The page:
GRAEME: I will happily add to this disappointment pile: This is a trainwreck of a comic. In theory, it should be so much better – Bedard and Wolfman have their charms as writers, and Melo and Porter generally do work that’s… well, not as ugly as what’s on display here, at least – but there’s just nothing to really recommend here at all. Really basic things are massively bungled (Say a game player comes to comics to read this: Who are all of these characters? Why aren’t there introductions or even names given to so many of them?), and the plot is… well, I’m not entirely sure what’s even going on, to be honest. It’s just terrible, far worse than I’d expected.
DOUGLAS: I always like seeing comics by well-known cartoonists that aren’t intended for widespread publication, and Scenes from an Impending Marriage is more or less that: a little 56-page book whose original form was a party favor that Adrian Tomine drew for the guests at his wedding (back in 2007), about the process of planning the wedding itself. When I read it, I figured it was pretty much the same thing his guests would’ve gotten, maybe without some of the front-matter or the six pages that take place after the wedding. Turns out the minicomic version was 16 pages, so this one is significantly expanded.
In any case, it’s low-key, charming and nicely designed (I admire the Tiffany-blue shade of the covers). I could get grinchy about how it doesn’t have any particular insights into or gags about wedding planning that aren’t rather familiar, and it doesn’t tell us a lot about Tomine or his bride; on the other hand, it’s not fair to expect any of that from something he knocked out in a hurry for the guests at his damn wedding, you know? Considered as a famously meticulous, painstaking cartoonist getting a little loose and doing something for fun, it’s incredibly entertaining to look at. It’s Tomine working in a style that’s “adorable” with quotation marks around it, but it actually is pretty adorable. It’s interesting that Tomine gravitates toward a couple of formats: the three-tier, carefully-composed-miniatures technique that’s been his main comics mode since almost the beginning of Optic Nerve is the part I expected, but the pastiches of single-panel newspaper cartoons are a little out of the ordinary for him, and nicely done. I’d love to see Tomine doing more offhanded projects like this between his just-so illustrations and micro-measured comics.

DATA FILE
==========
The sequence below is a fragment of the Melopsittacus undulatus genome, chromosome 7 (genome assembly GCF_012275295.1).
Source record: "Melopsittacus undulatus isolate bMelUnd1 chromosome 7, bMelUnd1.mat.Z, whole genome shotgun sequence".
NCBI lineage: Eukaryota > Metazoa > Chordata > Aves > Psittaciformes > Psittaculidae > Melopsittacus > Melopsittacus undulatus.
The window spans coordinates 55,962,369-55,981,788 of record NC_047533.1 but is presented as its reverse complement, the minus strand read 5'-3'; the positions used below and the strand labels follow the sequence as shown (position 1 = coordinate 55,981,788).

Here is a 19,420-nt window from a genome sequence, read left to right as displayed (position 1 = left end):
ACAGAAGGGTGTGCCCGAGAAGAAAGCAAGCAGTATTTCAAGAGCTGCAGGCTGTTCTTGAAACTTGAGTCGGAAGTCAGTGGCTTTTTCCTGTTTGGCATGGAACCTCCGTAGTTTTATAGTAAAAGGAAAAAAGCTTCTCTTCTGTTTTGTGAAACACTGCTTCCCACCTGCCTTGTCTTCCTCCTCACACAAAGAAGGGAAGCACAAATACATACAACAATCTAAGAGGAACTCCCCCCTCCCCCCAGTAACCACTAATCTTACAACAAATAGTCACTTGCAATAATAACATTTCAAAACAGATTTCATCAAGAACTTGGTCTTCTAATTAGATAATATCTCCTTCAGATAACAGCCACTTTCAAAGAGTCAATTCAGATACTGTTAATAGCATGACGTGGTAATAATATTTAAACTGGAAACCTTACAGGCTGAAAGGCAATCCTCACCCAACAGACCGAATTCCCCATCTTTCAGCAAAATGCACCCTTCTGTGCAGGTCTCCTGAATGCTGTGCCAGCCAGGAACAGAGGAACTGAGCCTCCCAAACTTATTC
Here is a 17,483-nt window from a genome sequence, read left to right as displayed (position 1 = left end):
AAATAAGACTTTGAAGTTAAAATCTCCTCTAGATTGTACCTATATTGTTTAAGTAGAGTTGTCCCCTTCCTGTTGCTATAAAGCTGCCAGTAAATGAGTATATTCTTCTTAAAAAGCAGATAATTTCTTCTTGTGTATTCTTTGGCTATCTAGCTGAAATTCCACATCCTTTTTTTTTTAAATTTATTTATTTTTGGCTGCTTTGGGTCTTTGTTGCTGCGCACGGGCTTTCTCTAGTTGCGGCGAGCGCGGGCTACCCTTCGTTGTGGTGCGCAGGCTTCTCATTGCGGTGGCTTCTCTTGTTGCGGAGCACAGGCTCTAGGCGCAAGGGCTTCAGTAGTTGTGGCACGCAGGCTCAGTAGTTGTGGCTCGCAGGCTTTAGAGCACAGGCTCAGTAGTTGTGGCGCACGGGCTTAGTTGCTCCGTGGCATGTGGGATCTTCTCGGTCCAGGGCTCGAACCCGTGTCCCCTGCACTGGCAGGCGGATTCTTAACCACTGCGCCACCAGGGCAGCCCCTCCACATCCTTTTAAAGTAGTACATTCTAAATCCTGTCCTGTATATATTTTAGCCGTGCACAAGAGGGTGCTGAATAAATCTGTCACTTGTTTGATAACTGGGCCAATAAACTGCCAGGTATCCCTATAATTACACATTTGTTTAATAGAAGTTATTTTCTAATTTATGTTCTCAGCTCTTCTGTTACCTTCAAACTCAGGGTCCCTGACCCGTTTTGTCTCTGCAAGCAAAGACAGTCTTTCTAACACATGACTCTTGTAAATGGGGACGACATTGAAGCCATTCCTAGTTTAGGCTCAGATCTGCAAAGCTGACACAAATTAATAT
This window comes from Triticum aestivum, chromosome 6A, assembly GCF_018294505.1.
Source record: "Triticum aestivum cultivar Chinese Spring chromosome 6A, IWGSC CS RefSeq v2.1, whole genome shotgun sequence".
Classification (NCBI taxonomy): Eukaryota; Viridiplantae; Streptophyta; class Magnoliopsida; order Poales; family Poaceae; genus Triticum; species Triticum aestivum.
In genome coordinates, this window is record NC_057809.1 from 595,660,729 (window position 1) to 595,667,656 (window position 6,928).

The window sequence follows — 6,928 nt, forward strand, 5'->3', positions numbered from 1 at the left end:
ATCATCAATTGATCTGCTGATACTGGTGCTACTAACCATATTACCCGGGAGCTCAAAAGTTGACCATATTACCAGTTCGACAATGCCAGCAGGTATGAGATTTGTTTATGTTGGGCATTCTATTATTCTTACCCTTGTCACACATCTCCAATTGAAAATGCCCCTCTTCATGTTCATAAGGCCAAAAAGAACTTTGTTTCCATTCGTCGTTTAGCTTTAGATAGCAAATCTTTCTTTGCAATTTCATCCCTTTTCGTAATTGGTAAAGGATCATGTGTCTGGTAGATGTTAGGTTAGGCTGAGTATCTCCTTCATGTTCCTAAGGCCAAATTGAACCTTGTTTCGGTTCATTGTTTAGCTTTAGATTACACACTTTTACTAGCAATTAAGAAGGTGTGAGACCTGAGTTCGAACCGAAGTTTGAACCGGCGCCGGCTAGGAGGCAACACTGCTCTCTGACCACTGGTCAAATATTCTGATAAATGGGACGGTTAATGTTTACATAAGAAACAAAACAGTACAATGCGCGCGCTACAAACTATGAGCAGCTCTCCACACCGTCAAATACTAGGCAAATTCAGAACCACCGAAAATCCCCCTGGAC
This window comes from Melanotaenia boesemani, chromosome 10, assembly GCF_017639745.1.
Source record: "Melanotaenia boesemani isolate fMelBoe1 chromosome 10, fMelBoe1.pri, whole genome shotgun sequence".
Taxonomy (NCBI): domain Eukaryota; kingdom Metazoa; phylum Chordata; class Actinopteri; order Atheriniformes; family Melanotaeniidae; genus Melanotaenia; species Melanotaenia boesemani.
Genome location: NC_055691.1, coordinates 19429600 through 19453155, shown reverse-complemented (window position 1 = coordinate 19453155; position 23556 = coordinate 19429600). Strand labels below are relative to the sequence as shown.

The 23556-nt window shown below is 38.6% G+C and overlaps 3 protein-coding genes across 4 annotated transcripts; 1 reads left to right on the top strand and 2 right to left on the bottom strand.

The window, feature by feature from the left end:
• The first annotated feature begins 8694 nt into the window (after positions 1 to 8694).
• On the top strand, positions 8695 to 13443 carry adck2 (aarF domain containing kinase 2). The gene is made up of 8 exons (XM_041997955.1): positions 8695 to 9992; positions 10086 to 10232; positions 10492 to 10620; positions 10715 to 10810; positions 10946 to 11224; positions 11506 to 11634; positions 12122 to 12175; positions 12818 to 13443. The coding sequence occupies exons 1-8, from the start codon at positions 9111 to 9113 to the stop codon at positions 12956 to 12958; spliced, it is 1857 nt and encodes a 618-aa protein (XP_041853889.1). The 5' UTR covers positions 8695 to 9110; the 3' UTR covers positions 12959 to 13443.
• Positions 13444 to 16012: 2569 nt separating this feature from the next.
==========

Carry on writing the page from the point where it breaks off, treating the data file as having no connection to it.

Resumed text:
Also, the bits involving their attempts to find competent wedding DJs who aren’t going to play Bob Seger–”DJ Buttercream”!–really are pretty funny.
(More on TIME.com: The Comic Book Club: Spawn and Casanova)
EVAN: I’ll admit to being a little let down by this at first, if only for the lightness. I felt that Shortcomings was such a watershed moment for Tomine, in terms of how mature and assured his work felt over an extended story. The last thing I was expecting was something that–structurally, at least–harkens back to Optic Nerve, as you say.
But the winning thing here is the amount of affection in the book. The fact that it originated as a wedding favor factors in, but there’s quite a lot of love in Scenes. Usually, Tomine’s characters are so disaffected and estranged from their emotions that they get stymied by them. Granted, the “characters” here are Tomine and his now-wife, and they’re real people. Still, I enjoyed how, even in their most annoyed and cranky moments, they’re focused on trying to creating something warm and inviting for people that they care about. I think that warmth made the looseness of the art, the layout experimentation and the gags feel more enjoyable, too.
(More on TIME.com: The Comic Book Club: Iron Man #500, Supergirl and Wolverine/Jubilee)
GRAEME: I’ll be the grinch for this one, then; while I agree that it’d be unrealistic to expect great insight in a hastily-produced wedding favor, I don’t think it makes me especially greedy to want something more for a book I’m paying ten dollars for, especially when there’s new material that wasn’t included in the original. And, like Douglas said, there’s nothing here that is particularly insightful – it feels like a high class comic version of a wedding speech, all cliched “Hey, planning a wedding is hard, amIriteguys?” humor done in admittedly stylish ways.
I’d be more forgiving, I think, if I felt the affection that Evan does, but the only place that I think Adrian and Sarah actually come over as genuine people as opposed to blank-slate characters acting out sitcom material is in the epilogue, post-ceremony; while everywhere else, they could’ve been anyone, the epilogue felt honest and resonant in a way that I’d really wanted the rest of the book to.
There are a lot of little things to like, here: Tomine’s art is never less than attractive, the size and design of the book makes it feel more weighty and more of an event than it would otherwise, but the content… Ehh. I wanted more; the goodwill that this would get in its original purpose doesn’t carry over, for me, when it gets turned into a commodity and part of a back catalog you expect people to pay for.